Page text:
Secure Internet access is mandatory in a network where QuickBooks operated. Let me give you a quick example of an instance that requires one to seriously consider a Unified Threat Management Scenario to secure your Internet gateway.
Application intelligence and controls are important because HTTP (port 80) has been a common method to bypass security, yet there are other protocols and ports that need to be reviewed in a basic security audit. For example, part of the background process a browser performs when going to http://www.google.com is making a request for the destination IP address of the domain www.google.com. This is similar to making a phone call. Unless you know the persons phone number, you can’t make the call. Domain Name Services (DNS) is the ‘phone book’ protocol of the Internet and is fixed on port 53.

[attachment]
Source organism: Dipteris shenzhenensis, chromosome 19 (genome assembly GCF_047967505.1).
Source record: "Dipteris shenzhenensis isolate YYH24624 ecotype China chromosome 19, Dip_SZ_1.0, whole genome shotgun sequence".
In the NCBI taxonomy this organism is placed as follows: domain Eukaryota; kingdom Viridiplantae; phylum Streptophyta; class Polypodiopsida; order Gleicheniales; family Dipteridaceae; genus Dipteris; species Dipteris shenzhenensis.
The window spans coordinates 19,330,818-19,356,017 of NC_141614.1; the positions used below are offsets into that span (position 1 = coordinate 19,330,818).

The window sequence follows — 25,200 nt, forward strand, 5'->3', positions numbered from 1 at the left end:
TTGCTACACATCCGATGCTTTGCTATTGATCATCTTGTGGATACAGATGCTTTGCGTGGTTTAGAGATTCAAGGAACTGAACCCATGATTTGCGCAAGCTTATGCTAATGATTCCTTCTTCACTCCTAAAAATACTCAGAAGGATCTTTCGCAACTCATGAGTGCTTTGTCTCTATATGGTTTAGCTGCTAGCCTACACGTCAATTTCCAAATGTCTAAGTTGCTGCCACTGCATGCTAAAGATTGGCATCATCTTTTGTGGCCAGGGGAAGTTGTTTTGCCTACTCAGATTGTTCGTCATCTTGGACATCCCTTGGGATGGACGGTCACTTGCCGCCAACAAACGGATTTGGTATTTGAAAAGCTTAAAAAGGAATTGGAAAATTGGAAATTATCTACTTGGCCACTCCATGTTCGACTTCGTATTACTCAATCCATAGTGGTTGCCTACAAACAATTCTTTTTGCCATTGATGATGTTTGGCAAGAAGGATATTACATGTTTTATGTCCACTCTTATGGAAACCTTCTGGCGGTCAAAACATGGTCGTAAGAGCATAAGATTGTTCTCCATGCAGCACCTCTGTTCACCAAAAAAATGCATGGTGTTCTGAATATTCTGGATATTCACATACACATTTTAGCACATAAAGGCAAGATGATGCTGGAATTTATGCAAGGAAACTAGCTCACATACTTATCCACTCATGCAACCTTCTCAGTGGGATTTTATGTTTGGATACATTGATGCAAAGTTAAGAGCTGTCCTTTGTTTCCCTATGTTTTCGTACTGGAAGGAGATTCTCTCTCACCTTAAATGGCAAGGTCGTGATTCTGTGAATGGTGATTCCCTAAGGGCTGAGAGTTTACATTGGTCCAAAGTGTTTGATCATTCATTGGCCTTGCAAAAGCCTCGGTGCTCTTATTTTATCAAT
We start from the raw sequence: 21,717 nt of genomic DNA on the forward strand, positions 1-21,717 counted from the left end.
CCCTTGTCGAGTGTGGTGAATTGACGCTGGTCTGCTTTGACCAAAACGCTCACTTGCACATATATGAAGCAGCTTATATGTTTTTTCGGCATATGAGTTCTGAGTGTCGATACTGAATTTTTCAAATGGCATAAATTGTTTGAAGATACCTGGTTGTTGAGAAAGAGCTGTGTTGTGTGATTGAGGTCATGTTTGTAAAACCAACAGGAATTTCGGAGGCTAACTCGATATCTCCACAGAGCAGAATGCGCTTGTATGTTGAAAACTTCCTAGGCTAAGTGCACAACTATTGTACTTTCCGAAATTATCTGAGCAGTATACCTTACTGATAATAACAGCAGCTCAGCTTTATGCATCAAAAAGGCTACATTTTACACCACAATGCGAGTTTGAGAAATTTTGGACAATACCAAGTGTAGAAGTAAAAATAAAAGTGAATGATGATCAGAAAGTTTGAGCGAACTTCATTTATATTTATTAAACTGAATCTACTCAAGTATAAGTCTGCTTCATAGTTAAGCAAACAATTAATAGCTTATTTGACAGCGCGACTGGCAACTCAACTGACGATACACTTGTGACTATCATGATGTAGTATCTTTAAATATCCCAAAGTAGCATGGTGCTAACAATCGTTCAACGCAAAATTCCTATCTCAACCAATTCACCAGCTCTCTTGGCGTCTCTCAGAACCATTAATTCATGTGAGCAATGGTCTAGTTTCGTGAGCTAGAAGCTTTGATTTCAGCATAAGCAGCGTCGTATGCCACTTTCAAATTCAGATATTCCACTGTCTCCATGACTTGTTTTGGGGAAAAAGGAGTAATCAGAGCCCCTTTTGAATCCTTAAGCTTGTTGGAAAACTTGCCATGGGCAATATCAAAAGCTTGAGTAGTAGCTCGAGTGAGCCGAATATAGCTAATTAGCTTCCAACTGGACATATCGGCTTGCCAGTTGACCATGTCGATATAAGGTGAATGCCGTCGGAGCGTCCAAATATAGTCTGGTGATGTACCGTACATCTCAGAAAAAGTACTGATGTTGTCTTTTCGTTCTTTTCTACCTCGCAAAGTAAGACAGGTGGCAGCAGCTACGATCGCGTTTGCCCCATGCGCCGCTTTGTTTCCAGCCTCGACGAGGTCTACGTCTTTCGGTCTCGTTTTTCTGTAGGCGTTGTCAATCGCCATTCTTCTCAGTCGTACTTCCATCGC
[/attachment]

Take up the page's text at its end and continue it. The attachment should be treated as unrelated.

In our example, DNS provides the IP address for www.google.com. A hacker knows this and can get around the security which is focused on the port 80 http traffic by redirecting DNS requests to a rogue DNS server running at a location they control. While a firewall or other device can give a user an IP address and network information via DHCP, the recommended DNS server IP addresses are only that: recommended. The hacker bypasses all security that NGFW offers by tunneling their traffic through special software via DNS (port 53) unfettered. The firewall ‘sees’ the traffic as simply DNS on port 53, with no restrictions.
This technique is especially popular with hackers who want to bypass guest Wi-Fi. The business offering the service will redirect any browser to a web page requesting the user pay for Wi-Fi or acknowledge an acceptable use policy. Most of the time, DNS is needed and is not limited to certain servers.